We departed Albuquerque International at night and flew the full RNAV approach to Runway 8, followed by vectors to the ILS to the same runway. The EFD1000 makes a great first impression. It booted up quickly, the processing speeds were so fast as to not be noticeable, and the menu system is very shallow—things are intuitive and easy to find. The autodimming is also well done, which is not something to take lightly. The first thing you notice after taking off is how easy it is to interpret the information, probably because at its most basic, the EFD1000 is an attitude indicator and directional gyro. And if the pilot is new to glass, he or she doesn’t have to rely on the airspeed and altitude tapes because the backup instruments still have be installed, and can therefore be referenced. (Aspen’s MFD has an independent ADAHRS, meaning once it’s certified and both the EFD1000 and MFD are installed, most GA airplanes won’t be required to have any backup instruments). If the user doesn’t want the tapes, they can be turned off with one click of a soft key. It’s a great feature that lowers the barrier of learning to fly glass because all you’re left with is a digital rendering of the attitude indicator.
At first all the information in the navigation window looked cluttered. After all, the company is trying to fit an HSI with a basemap, flight plan information, a VSI, and a few other pieces of information into what used to be the space of only one instrument. It wasn’t until the next day and the second or third approach when I began to turn off the levels of information that I began to really understand the nav display. You want only the HSI? Then set it. How about the HSI and just the flight plan legs and waypoints? That’s the next setting. From there, the pilot can add all the base navigation information such as surrounding airports and VORs. And of course, there are the other bearing pointers if the pilot is a glutton for punishment. Traffic and weather are expected to be future options on the Pro and, along with terrain and mapping, will be standard on the $13,000 ATP version, expected out later this year.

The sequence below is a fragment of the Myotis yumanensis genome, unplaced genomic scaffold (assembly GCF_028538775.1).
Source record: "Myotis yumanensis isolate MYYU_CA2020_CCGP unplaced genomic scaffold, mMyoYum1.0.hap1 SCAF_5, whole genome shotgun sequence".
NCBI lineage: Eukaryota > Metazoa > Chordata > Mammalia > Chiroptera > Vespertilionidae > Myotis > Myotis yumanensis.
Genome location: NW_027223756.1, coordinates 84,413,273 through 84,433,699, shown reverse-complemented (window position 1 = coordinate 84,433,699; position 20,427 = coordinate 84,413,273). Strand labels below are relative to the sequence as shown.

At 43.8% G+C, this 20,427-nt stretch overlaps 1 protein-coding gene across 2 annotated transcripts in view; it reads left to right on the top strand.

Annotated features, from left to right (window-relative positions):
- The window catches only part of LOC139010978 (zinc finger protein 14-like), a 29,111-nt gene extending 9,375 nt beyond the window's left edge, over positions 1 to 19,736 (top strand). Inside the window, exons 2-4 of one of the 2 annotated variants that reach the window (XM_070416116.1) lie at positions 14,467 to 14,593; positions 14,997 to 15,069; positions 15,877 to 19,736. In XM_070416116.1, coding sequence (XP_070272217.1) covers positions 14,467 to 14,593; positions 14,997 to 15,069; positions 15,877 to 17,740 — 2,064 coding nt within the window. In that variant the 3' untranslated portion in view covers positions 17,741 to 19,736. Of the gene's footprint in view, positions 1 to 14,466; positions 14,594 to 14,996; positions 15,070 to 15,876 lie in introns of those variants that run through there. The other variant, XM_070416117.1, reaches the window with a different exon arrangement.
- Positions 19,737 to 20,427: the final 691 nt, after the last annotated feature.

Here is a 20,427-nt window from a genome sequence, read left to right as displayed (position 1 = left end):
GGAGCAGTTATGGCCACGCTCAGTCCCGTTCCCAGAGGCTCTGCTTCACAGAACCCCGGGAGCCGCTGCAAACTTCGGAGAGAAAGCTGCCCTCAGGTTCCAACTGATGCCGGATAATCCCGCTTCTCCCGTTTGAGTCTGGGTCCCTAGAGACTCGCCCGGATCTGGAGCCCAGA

The first night was all about exploring basic attitude flying with the box and setting up features like the minimums and altitude alerting. The second day involved two approaches, and this time it was on me to set up the SR22’s dual Garmin 430s, the EFD1000, and the S-Tec Fifty-Five X autopilot. Setup is a relative term with the EFD1000 because there’s practically nothing to do. It was a revelation to fly two approaches and never touch the CDI, never switch between navigation sources for GPS and localizer, and to be alerted when I reached minimums. And with no need to scan, the approaches were stabilized and manageable.
I left the second day feeling confident with the unit and confident that Aspen Avionics is poised for success in the aftermarket glass world. The “Get Your Glass” sweepstakes Archer and Aspen’s EFD1000 will be a big draw as we fly to Sun ’n Fun, AOPA Fly-In and Open House, EAA AirVenture, and finally to AOPA Expo in San Jose, California, in November.
The prospect of flying from Maryland to California in November in an Archer just got a little more enticing thanks to the EFD1000. Because if glass cockpits are all about improving safety, reducing workload, and making flying more enjoyable, Aspen Avionics will make our job a lot easier.